Governments of countries in the South, often under the pressure of debt payments, have in recent years increased agricultural exports and extractivist policies. There again, peasant populations have borne the brunt of the consequences in environmental destruction and control over their lands by the big agribusiness corporations.
Big business dominates our global food system. A small handful of large corporations control much of the production, processing, distribution, marketing and retailing of food. This concentration of power enables big businesses to wipe out competition and dictate tough terms to their suppliers. It forces both farmers and consumers into poverty. Under this system, around a billion people are hungry and around 2 billion are obese or overweight.
Movements of people across the world are therefore fighting for ‘food sovereignty’ – a term coined in 1996 by La Via Campesina. Food sovereignty allows communities to maintain control over the way food is produced, traded and consumed. It seeks to create a food system that is designed to help people and the environment, rather than make profits for multinational corporations. The food sovereignty movement is a global alliance of farmers, growers, consumers and activists. It is counterposed to the demands of governments around the world for ‘food security’ – a concept that instead aims to ensure that the global demand for food is met by free market methods and ever more industrialised faming systems.
La Via Campesina is one of the biggest social movements in the world, bringing together more than 200 million small and medium-scale farmers, landless people, women farmers, indigenous peoples, migrants and agricultural workers from 70 countries. The Brazilian Landless Workers Movement (MST), with 1.5 million members, is one of the biggest components of Via Campesina. It campaigns for access to land by the poor and for land redistribution. It has led land occupations by the rural poor, forcing the Brazilian government to resettle hundreds of thousands of families.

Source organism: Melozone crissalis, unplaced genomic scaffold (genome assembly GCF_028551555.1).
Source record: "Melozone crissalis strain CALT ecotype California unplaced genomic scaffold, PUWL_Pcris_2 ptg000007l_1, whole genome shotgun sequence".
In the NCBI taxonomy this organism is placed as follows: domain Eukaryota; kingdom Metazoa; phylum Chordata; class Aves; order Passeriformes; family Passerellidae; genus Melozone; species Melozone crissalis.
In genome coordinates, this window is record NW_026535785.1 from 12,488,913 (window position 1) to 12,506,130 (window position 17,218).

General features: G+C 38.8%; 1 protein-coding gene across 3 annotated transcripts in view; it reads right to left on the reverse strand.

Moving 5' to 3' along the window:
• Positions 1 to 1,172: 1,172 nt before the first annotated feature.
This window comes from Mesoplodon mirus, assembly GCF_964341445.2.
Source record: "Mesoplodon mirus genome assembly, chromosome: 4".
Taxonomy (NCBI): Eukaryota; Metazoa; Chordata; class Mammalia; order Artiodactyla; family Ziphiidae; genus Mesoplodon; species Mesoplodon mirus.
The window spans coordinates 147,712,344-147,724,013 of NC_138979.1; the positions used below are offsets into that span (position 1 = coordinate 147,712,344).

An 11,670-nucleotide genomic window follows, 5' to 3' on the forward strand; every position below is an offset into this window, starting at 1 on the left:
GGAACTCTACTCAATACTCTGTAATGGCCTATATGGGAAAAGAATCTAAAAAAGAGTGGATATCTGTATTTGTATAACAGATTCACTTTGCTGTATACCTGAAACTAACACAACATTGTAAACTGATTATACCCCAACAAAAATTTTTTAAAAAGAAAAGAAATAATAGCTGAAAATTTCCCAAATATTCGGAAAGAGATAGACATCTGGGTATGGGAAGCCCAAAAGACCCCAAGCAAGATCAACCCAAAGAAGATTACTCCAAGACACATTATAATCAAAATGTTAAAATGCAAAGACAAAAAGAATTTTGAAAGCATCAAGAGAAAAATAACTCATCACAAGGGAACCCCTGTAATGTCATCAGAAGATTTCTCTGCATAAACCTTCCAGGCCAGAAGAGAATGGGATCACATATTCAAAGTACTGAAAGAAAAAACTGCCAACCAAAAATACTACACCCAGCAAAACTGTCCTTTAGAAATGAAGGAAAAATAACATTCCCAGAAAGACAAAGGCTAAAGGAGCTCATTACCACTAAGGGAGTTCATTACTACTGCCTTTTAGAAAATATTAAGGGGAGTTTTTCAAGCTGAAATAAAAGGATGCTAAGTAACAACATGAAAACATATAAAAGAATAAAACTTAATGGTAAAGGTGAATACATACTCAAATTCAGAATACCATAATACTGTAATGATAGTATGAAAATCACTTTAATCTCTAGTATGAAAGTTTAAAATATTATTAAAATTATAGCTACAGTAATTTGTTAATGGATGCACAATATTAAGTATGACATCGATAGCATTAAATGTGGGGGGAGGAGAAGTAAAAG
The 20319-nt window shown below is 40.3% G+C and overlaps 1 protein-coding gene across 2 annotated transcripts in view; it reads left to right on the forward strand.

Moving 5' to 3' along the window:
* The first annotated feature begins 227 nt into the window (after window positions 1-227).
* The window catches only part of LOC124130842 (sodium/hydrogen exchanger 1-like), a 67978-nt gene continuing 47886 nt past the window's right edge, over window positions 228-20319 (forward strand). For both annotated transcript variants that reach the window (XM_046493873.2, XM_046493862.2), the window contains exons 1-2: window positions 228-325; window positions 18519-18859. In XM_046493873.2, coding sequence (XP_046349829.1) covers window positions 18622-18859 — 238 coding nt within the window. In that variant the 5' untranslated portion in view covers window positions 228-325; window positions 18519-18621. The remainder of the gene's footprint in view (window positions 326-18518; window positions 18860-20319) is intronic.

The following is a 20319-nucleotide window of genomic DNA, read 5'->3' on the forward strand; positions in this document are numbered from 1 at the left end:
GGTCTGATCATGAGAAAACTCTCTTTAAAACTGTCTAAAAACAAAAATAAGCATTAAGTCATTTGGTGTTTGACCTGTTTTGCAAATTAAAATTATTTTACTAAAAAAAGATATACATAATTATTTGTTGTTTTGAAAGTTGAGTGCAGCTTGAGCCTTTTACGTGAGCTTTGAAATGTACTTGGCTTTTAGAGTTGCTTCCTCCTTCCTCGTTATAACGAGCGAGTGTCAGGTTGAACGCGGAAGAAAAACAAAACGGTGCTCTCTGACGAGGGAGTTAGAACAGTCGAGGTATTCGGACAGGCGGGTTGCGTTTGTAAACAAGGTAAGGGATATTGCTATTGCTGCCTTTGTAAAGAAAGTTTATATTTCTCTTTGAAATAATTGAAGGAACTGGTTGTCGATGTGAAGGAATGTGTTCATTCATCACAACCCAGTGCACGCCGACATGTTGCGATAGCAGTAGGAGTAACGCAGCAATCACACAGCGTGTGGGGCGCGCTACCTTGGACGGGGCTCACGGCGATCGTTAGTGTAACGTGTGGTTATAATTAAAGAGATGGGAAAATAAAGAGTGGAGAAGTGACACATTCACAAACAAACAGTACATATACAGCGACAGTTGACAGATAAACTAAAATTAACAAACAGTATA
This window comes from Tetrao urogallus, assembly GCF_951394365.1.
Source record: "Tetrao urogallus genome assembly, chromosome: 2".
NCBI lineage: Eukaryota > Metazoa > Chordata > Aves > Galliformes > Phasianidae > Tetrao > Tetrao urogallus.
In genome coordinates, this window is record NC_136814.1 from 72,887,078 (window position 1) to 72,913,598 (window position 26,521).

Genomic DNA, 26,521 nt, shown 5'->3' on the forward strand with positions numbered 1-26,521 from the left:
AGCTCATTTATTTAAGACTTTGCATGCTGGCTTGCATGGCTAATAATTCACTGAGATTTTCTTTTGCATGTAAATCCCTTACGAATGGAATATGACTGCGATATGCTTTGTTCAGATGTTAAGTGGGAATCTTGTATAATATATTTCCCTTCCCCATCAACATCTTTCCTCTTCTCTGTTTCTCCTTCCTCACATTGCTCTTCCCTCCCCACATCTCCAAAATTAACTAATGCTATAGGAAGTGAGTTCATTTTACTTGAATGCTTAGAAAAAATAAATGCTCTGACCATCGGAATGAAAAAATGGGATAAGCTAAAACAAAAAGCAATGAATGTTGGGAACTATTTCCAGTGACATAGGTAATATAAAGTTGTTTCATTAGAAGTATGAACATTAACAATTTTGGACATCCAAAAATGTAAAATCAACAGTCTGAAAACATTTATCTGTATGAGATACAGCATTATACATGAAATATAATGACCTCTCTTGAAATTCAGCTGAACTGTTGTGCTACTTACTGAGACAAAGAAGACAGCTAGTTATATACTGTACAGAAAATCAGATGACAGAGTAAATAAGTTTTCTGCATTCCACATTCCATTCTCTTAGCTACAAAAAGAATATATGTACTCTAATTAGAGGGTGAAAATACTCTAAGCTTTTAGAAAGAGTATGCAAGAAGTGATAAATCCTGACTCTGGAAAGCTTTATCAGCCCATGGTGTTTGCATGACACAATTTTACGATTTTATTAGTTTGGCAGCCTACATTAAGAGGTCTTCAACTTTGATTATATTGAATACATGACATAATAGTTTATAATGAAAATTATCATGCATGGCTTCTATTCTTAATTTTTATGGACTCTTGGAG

One of the main reasons for hunger and malnutrition is the lack of access by small farmers to natural resources – in particular land, water and seeds – since most of the best land is in the hands of the big transnational companies, which impose a model of agricultural production designed for export rather than for local consumption. They impose a commercialised, intensive agriculture, that puts economic interests before the needs of people.
In contrast, food sovereignty puts the local agricultural producers at the centre of the system, supporting the right of the people to produce their own food independent of the conditions established by the market. It is about prioritising local and national markets, and reinforcing agriculture by promoting food production, distribution and consumption on the basis of social, economic and environmental sustainability.
The industrial agriculture model threatens the existence of traditional farming and fishing and small-scale food production. Women have a central role to play: in the Global South they produce 80 per cent of food. At the same time women and children world-wide are the most affected by hunger and famine. In many parts of the Global South, the law denies women the right to own land, and even where they can legally own it, they are denied that right. As a result of this, many individual and groups of women are joining the farmers’ movements to seek protection.
In many parts of the world, recent decades have also seen major population movements driven by climate change and other facets of environmental crisis. These movements will become increasingly important, involving people who are among the poorest on the planet. This new offensive against entire communities is fomenting movements of popular self-organisation and struggle against climate disasters and destructive projects. Many struggles by peasant communities have led to the founding of cooperatives that seek to control production and distribution themselves. These experiences, though limited, raise not only the question of control but of production linked to social needs.
Many local struggles have involved both peasant and indigenous movements in Africa, Latin America, Asia and Europe. The questions of land and of food sovereignty are at the heart of all these struggles. They have all been marked by a broad unity of struggles, anti-capitalist, environmentalist, feminist, and against discrimination and ethnic oppression. The question of democracy and sovereignty in the face of governments and multinationals is also at the heart of their demands. La Via Campesina, which federates more than 160 organisations in 70 countries, has succeeded, over twenty years, in bringing together millions of peasant men and women, small producers. And it has put feminist, indigenous and environmental issues at the heart of its concerns.
In Latin America those struggling for the rights of indigenous communities and the right to the land often face murderous repression, as in Brazil and Honduras. In Asia, in Africa – for example, in Mali – on all continents, peasant movements lead the mobilisations against land monopolisation.